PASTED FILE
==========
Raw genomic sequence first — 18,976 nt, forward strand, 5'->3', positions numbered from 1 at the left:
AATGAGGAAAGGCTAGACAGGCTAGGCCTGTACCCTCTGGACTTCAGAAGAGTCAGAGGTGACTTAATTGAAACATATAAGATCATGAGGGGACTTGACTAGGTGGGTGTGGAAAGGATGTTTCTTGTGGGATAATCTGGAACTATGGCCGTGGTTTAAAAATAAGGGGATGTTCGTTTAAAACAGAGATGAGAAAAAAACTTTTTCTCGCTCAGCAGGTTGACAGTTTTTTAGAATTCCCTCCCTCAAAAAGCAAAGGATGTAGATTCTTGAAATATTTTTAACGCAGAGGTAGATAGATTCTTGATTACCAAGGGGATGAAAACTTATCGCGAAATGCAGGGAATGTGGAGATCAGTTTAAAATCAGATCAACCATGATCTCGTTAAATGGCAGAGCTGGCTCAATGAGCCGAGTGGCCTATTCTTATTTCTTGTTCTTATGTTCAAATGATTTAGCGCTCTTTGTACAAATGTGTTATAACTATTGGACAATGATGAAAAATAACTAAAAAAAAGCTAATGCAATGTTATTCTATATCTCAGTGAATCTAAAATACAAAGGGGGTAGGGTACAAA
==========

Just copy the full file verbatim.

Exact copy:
Raw genomic sequence first — 18,976 nt, forward strand, 5'->3', positions numbered from 1 at the left:
AATGAGGAAAGGCTAGACAGGCTAGGCCTGTACCCTCTGGACTTCAGAAGAGTCAGAGGTGACTTAATTGAAACATATAAGATCATGAGGGGACTTGACTAGGTGGGTGTGGAAAGGATGTTTCTTGTGGGATAATCTGGAACTATGGCCGTGGTTTAAAAATAAGGGGATGTTCGTTTAAAACAGAGATGAGAAAAAAACTTTTTCTCGCTCAGCAGGTTGACAGTTTTTTAGAATTCCCTCCCTCAAAAAGCAAAGGATGTAGATTCTTGAAATATTTTTAACGCAGAGGTAGATAGATTCTTGATTACCAAGGGGATGAAAACTTATCGCGAAATGCAGGGAATGTGGAGATCAGTTTAAAATCAGATCAACCATGATCTCGTTAAATGGCAGAGCTGGCTCAATGAGCCGAGTGGCCTATTCTTATTTCTTGTTCTTATGTTCAAATGATTTAGCGCTCTTTGTACAAATGTGTTATAACTATTGGACAATGATGAAAAATAACTAAAAAAAAGCTAATGCAATGTTATTCTATATCTCAGTGAATCTAAAATACAAAGGGGGTAGGGTACAAA